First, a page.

The opinion of the court was delivered by: ZAGEL
Swiss Bank Corporation ("SBC") and O'Connor Investments (O'Connor") brought a two-count complaint against Dresser Industries, Inc. ("Dresser"). In Count I plaintiffs alleged a claim for breach of contract; in Count II they alleged a claim for reformation. On October 4, 1996, the court granted defendant's Motion to Dismiss as to Count I, and denied it on Count II. Memorandum Opinion and Order, 96 C 2933 (N.D. Ill. Oct. 4, 1996). Now, plaintiffs and defendant each move for reconsideration. For the reasons described below, both motions are denied. Additionally, I have concluded that plaintiff O'Connor lacks standing to sue and is therefore dismissed from this action.
The background facts are discussed in detail in the October 4, 1996 opinion. Basically, O'Connor had a stock warrant contract with Dresser that was governed by Delaware substantive law. O'Connor then assigned its contractual rights to SBC. SBC attempted to exercise the rights granted by the warrant, but Dresser refused to comply. The present controversy centers around the language in the contract describing its expiration date. A heading on the first page of the contract states: "Void After Five Years From Date of Original Issuance." In two places within the text of the contract, it states that it expires "prior to five years from the Closing Date." Both the Date of Original Issuance date and the Closing Date were April 5, 1991. In the October 4, 1996 opinion, I concluded that the contract expired on April 4, 1996.
Plaintiffs suggest that this court misread the contract and failed to address its estoppel arguments. It would be a bootless exercise to reanalyze the contract. Even if I were to diverge from my original opinion and find that the contract is ambiguous, my ruling would not change. The extrinsic evidence plaintiffs urge me to consider does not help their position. First, plaintiffs submit that Dresser issued a shareholder prospectus in April 1994 that stated the stock warrant was valid "through April 5, 1996." However, this prospectus, primarily a means of informing Dresser shareholders, was not intended to clarify the stock warrant, and it is relatively insignificant in this regard. Plaintiffs also ask me to consider the replacement warrant certificate that Dresser issued to O'Connor in June 1994, approximately two months after issuing the prospectus. At O'Connor's request, Dresser changed text on the first page of the warrant from "exercisable at any time prior to the Closing Date" to "exercisable at any time prior to April 5, 1996." This evidence reaffirms the most reasonable conclusion which is that the contract was valid through April 4 and expired "prior to April 5." Moreover, because O'Connor specifically requested this change and both plaintiffs had access to information concerning the stock warrant, their estoppel argument falls on deaf ears. A party claiming estoppel must show, inter alia, that it "lacked knowledge or the means of obtaining knowledge of the truth of the facts in question." Waggoner v. Laster, 581 A.2d 1127, 1136 (Del. 1990). Plaintiffs had the contract and they should have read it closely. If they still had questions, they could have called Dresser and specifically addressed them. Plaintiffs cannot show estoppel, as they attempt to do now, by relying on prior communications in which defendant failed to state otherwise when plaintiffs described the warrant as expiring on April 5.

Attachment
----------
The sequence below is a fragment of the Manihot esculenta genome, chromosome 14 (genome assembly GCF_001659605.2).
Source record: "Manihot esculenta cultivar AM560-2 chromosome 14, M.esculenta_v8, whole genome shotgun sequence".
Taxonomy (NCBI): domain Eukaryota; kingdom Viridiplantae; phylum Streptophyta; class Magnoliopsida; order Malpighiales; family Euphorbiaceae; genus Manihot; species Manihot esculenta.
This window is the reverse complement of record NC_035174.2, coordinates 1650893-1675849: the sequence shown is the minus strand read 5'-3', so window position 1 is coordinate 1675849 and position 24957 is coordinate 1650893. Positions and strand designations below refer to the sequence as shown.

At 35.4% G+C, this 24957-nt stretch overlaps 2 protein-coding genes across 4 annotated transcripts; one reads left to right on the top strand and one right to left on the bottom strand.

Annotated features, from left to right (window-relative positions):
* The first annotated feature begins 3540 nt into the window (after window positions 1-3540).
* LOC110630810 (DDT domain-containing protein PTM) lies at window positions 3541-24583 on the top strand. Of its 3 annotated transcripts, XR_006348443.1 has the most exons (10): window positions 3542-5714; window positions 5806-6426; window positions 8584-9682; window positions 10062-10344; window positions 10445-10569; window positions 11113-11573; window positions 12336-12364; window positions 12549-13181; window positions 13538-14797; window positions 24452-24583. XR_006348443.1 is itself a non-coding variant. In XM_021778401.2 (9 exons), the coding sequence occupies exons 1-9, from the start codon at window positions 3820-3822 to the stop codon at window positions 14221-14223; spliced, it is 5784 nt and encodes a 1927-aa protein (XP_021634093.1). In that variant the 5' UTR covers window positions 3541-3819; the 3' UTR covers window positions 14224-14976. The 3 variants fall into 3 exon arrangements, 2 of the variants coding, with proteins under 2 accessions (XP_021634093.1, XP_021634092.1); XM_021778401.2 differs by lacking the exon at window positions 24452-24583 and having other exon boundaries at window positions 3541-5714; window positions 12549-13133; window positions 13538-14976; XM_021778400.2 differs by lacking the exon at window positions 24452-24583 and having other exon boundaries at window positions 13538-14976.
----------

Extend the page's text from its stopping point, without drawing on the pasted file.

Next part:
Defendants move to reconsider my decision to deny dismissal of Count II, the reformation claim. "Reformation requires a showing of mutual mistake or, in appropriate cases on a showing of unilateral mistake on plaintiff's part coupled with knowing silence on defendant's part." Collins v. Burke, 418 A.2d 999, 1002 (Del. 1980). Plaintiffs alleged that the parties intended that the contract would expire at the end of April 5, 1996, but that the contract failed to reflect this due to a mutual mistake. Plaintiffs have alleged enough to state a claim.
Therefore, Count II shall remain in this lawsuit.
Finally, I have decided that this is an appropriate time to reconsider an issue that defendant alluded to in its reply brief upon its motion to dismiss: plaintiff O'Connor's standing to sue. To satisfy the jurisdictional requirement of standing, a plaintiff must "allege personal injury fairly traceable to the defendant's allegedly unlawful conduct and likely to be redressed by the requested relief." Allen v. Wright, 468 U.S. 737, 751, 82 L. Ed. 2d 556, 104 S. Ct. 3315 (1984). The complaint states that "SBC has been damaged by Dresser's breach." But the complaint fails to allege or demonstrate that O'Connor has sustained an injury or will suffer as a result of defendant's conduct. Although O'Connor clearly has knowledge of this case by virtue of its relationship to SBC and Dresser due to the fact that O'Connor assigned its rights in the stock warrant to SBC, this is not sufficient to create standing. Consequently, O'Connor is dismissed from this case as a plaintiff.
United States District Judge